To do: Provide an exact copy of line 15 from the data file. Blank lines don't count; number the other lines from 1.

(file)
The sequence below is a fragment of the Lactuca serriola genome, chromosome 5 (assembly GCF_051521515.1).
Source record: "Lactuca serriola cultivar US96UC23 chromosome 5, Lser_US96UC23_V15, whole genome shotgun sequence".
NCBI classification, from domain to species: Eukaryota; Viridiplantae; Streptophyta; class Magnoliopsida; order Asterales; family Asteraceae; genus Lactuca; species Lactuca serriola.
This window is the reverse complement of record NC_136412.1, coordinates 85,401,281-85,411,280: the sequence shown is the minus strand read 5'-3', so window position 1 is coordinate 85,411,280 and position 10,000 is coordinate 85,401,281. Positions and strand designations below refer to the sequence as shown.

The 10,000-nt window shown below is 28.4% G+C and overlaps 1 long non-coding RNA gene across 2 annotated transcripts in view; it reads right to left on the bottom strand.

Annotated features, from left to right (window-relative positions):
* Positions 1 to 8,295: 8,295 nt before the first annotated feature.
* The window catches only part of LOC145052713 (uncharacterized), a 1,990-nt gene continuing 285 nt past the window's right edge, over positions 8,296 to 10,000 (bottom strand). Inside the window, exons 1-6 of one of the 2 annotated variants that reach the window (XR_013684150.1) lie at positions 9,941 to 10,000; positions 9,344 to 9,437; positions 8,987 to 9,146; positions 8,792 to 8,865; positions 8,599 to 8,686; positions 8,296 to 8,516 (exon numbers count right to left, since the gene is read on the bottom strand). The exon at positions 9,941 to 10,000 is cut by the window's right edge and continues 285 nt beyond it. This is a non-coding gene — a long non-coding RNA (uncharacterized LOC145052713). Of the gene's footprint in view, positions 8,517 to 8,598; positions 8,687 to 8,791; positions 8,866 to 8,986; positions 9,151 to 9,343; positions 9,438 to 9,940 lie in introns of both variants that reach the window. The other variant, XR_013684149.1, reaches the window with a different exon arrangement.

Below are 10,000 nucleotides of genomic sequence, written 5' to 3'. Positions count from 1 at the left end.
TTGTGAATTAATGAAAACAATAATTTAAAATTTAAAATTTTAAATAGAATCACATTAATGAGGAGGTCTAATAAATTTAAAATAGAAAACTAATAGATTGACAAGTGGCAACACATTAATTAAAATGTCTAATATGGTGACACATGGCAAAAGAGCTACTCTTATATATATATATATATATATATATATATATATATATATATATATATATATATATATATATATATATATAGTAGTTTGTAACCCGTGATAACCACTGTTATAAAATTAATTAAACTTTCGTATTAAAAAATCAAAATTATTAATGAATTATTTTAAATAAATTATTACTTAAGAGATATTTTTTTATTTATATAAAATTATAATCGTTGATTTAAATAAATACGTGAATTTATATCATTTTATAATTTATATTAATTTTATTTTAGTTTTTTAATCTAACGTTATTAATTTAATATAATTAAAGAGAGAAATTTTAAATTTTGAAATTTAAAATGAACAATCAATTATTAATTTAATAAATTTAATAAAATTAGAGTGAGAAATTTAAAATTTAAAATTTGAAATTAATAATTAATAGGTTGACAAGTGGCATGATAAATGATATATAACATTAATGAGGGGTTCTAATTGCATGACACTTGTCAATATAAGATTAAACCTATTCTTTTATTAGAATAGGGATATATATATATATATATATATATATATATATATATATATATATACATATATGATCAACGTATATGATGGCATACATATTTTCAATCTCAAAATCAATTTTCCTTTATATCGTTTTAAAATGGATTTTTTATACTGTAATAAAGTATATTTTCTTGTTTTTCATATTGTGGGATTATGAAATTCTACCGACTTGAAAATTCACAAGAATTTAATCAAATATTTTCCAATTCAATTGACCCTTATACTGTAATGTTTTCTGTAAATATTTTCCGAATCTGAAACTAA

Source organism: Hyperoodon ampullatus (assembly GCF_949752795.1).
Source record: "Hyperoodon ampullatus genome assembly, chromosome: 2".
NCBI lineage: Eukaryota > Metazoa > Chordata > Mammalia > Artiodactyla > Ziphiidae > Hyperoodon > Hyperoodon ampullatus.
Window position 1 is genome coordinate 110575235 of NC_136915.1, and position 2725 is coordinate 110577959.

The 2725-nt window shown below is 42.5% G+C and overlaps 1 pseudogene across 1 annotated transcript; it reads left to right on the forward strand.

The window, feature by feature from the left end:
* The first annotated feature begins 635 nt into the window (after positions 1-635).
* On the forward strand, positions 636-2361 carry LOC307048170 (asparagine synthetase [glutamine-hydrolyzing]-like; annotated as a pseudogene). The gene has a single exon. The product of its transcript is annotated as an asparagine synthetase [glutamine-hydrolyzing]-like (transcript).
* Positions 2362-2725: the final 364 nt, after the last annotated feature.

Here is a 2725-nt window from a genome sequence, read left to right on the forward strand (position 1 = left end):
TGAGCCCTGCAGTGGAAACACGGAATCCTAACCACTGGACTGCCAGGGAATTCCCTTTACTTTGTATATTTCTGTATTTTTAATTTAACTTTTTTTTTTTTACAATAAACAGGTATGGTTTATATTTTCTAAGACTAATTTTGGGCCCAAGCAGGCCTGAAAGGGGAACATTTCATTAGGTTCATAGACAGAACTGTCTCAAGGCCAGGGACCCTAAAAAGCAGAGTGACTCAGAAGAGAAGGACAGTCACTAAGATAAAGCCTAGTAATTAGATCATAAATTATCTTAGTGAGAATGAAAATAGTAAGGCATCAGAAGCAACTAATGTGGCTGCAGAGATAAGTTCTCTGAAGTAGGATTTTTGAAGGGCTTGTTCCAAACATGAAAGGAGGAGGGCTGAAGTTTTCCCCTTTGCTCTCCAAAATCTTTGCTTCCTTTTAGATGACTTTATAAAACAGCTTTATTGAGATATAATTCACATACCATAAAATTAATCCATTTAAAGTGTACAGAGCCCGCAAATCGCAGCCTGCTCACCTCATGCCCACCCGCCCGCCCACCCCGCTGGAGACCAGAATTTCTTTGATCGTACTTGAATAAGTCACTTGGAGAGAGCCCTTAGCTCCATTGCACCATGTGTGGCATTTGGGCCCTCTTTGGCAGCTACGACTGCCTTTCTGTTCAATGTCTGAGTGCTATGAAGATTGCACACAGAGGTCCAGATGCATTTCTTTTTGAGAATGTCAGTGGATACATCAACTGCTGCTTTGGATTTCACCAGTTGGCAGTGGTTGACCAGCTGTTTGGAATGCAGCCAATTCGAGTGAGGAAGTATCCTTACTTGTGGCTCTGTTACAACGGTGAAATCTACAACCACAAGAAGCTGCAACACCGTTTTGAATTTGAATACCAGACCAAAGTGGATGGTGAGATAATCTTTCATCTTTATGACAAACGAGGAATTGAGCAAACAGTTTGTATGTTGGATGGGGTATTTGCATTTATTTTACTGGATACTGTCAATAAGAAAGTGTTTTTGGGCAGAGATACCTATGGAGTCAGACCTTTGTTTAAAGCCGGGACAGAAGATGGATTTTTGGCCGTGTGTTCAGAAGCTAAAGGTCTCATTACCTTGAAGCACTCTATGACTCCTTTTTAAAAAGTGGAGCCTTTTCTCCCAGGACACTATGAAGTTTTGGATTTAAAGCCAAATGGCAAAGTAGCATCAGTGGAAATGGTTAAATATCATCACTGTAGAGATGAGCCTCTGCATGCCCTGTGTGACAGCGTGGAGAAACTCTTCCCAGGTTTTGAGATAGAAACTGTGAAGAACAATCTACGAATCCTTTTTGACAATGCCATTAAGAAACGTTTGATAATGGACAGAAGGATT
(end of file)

The 2725-nt window shown below is 42.5% G+C and overlaps 1 pseudogene across 1 annotated transcript; it reads left to right on the forward strand.